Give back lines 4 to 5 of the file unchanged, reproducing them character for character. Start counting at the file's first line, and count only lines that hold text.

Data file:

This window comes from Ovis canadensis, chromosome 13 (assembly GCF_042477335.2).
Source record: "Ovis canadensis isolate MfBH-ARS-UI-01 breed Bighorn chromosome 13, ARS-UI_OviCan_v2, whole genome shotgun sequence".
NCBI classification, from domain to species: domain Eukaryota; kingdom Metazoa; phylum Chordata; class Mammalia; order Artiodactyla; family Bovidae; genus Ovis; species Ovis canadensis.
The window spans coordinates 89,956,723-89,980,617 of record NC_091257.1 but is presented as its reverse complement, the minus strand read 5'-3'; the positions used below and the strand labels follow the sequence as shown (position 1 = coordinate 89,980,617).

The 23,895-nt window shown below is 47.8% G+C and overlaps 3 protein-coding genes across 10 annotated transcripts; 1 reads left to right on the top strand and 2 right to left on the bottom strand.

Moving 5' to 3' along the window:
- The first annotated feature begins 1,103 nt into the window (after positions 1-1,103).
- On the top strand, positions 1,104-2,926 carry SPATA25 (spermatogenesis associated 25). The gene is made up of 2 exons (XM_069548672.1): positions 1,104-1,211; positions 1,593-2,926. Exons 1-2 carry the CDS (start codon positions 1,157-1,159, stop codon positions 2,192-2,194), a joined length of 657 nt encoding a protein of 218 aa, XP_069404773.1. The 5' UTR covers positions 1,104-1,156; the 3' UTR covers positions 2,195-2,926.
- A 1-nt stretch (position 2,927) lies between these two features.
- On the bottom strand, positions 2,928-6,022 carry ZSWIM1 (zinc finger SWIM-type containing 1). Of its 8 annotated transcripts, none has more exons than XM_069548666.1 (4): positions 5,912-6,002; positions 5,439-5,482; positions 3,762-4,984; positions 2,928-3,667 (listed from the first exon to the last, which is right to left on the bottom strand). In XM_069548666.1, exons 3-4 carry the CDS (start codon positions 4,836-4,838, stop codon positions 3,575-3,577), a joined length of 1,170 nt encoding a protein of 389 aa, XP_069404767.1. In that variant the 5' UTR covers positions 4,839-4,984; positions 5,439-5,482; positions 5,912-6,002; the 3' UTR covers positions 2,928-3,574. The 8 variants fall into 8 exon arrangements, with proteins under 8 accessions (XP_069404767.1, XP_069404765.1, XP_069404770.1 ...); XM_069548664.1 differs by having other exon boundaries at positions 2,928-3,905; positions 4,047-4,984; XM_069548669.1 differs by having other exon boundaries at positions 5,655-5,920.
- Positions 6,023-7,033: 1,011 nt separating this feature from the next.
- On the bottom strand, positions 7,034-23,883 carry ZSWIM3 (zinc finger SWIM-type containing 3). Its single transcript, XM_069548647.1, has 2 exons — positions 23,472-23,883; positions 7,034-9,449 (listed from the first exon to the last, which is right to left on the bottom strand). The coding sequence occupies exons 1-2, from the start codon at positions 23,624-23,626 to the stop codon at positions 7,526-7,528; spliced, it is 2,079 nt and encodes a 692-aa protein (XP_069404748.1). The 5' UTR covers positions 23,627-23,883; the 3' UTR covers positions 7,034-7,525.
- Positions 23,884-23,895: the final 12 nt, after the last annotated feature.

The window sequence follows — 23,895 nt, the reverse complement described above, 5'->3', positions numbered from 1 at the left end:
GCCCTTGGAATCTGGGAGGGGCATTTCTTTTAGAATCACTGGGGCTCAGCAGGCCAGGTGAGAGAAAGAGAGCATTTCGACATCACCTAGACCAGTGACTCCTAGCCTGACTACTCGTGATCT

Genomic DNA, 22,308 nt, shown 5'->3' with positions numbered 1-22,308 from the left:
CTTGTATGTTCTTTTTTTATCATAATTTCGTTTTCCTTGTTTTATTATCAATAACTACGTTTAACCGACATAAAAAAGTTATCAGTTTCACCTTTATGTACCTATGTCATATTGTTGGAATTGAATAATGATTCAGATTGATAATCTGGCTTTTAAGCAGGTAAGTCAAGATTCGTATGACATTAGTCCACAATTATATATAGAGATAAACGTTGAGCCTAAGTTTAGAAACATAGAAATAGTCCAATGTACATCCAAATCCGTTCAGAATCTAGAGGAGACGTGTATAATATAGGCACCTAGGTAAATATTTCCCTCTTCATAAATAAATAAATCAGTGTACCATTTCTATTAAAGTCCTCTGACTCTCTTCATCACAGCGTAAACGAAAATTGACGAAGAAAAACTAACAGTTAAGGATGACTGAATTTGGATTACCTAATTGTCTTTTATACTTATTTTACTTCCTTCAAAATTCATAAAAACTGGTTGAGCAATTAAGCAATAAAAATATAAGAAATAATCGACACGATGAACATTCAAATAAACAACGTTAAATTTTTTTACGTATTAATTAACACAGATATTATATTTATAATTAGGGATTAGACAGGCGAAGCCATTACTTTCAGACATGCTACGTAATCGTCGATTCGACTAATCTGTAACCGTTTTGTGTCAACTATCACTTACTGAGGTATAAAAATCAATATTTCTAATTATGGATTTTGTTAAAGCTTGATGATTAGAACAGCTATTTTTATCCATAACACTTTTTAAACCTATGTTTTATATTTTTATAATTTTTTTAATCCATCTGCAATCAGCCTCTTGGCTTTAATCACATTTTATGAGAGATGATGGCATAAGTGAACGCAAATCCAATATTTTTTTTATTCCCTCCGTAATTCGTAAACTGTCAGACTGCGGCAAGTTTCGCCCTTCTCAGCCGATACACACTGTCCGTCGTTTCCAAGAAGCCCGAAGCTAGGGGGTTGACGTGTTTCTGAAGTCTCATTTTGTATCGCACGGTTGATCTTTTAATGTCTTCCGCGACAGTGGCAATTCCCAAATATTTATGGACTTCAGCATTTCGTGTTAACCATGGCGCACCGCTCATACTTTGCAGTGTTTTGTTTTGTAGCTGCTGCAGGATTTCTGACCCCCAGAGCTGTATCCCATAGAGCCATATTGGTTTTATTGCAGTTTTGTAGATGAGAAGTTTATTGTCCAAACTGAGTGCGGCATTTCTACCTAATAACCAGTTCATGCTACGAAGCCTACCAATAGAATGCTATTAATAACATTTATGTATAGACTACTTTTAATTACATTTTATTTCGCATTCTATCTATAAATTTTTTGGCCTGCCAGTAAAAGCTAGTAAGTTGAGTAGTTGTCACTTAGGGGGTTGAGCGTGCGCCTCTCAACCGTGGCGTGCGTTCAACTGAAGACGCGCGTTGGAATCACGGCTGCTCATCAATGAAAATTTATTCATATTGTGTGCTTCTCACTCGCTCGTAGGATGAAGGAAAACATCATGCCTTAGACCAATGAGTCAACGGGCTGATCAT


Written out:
The window spans coordinates 89,956,723-89,980,617 of record NC_091257.1 but is presented as its reverse complement, the minus strand read 5'-3'; the positions used below and the strand labels follow the sequence as shown (position 1 = coordinate 89,980,617).

The 23,895-nt window shown below is 47.8% G+C and overlaps 3 protein-coding genes across 10 annotated transcripts; 1 reads left to right on the top strand and 2 right to left on the bottom strand.